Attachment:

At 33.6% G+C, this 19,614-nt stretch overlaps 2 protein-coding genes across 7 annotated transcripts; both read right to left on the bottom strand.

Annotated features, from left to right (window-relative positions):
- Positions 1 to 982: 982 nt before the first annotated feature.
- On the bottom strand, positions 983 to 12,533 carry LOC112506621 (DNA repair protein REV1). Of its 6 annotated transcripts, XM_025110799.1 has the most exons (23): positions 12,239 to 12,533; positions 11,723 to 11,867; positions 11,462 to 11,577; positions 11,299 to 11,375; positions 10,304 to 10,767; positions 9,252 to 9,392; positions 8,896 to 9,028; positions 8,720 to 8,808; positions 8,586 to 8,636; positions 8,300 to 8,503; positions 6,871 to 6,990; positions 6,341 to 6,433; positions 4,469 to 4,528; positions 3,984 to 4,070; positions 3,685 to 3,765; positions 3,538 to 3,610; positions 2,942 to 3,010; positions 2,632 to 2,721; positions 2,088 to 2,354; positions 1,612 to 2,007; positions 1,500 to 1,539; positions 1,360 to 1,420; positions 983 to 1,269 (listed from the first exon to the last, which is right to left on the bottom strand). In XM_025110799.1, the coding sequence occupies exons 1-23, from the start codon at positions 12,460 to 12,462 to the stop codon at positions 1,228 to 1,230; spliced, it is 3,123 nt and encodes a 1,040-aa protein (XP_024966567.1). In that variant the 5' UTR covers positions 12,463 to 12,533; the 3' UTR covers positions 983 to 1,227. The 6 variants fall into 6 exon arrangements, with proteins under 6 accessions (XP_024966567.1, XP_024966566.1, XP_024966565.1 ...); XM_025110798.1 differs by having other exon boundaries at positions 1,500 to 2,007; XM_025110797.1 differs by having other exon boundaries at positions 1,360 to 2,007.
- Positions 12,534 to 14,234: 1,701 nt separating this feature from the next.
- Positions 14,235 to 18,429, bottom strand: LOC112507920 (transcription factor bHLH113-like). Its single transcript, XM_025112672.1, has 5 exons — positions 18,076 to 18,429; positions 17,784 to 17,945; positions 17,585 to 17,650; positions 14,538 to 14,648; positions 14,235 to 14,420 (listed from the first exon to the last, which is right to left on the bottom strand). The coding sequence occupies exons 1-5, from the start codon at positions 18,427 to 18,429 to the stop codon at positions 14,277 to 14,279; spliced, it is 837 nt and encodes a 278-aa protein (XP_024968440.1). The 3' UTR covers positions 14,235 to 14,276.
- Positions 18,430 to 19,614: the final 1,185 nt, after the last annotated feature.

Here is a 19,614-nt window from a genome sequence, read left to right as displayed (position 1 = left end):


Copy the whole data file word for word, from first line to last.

At 33.6% G+C, this 19,614-nt stretch overlaps 2 protein-coding genes across 7 annotated transcripts; both read right to left on the bottom strand.

Annotated features, from left to right (window-relative positions):
- Positions 1 to 982: 982 nt before the first annotated feature.
- On the bottom strand, positions 983 to 12,533 carry LOC112506621 (DNA repair protein REV1). Of its 6 annotated transcripts, XM_025110799.1 has the most exons (23): positions 12,239 to 12,533; positions 11,723 to 11,867; positions 11,462 to 11,577; positions 11,299 to 11,375; positions 10,304 to 10,767; positions 9,252 to 9,392; positions 8,896 to 9,028; positions 8,720 to 8,808; positions 8,586 to 8,636; positions 8,300 to 8,503; positions 6,871 to 6,990; positions 6,341 to 6,433; positions 4,469 to 4,528; positions 3,984 to 4,070; positions 3,685 to 3,765; positions 3,538 to 3,610; positions 2,942 to 3,010; positions 2,632 to 2,721; positions 2,088 to 2,354; positions 1,612 to 2,007; positions 1,500 to 1,539; positions 1,360 to 1,420; positions 983 to 1,269 (listed from the first exon to the last, which is right to left on the bottom strand). In XM_025110799.1, the coding sequence occupies exons 1-23, from the start codon at positions 12,460 to 12,462 to the stop codon at positions 1,228 to 1,230; spliced, it is 3,123 nt and encodes a 1,040-aa protein (XP_024966567.1). In that variant the 5' UTR covers positions 12,463 to 12,533; the 3' UTR covers positions 983 to 1,227. The 6 variants fall into 6 exon arrangements, with proteins under 6 accessions (XP_024966567.1, XP_024966566.1, XP_024966565.1 ...); XM_025110798.1 differs by having other exon boundaries at positions 1,500 to 2,007; XM_025110797.1 differs by having other exon boundaries at positions 1,360 to 2,007.
- Positions 12,534 to 14,234: 1,701 nt separating this feature from the next.
- Positions 14,235 to 18,429, bottom strand: LOC112507920 (transcription factor bHLH113-like). Its single transcript, XM_025112672.1, has 5 exons — positions 18,076 to 18,429; positions 17,784 to 17,945; positions 17,585 to 17,650; positions 14,538 to 14,648; positions 14,235 to 14,420 (listed from the first exon to the last, which is right to left on the bottom strand). The coding sequence occupies exons 1-5, from the start codon at positions 18,427 to 18,429 to the stop codon at positions 14,277 to 14,279; spliced, it is 837 nt and encodes a 278-aa protein (XP_024968440.1). The 3' UTR covers positions 14,235 to 14,276.
- Positions 18,430 to 19,614: the final 1,185 nt, after the last annotated feature.

Here is a 19,614-nt window from a genome sequence, read left to right as displayed (position 1 = left end):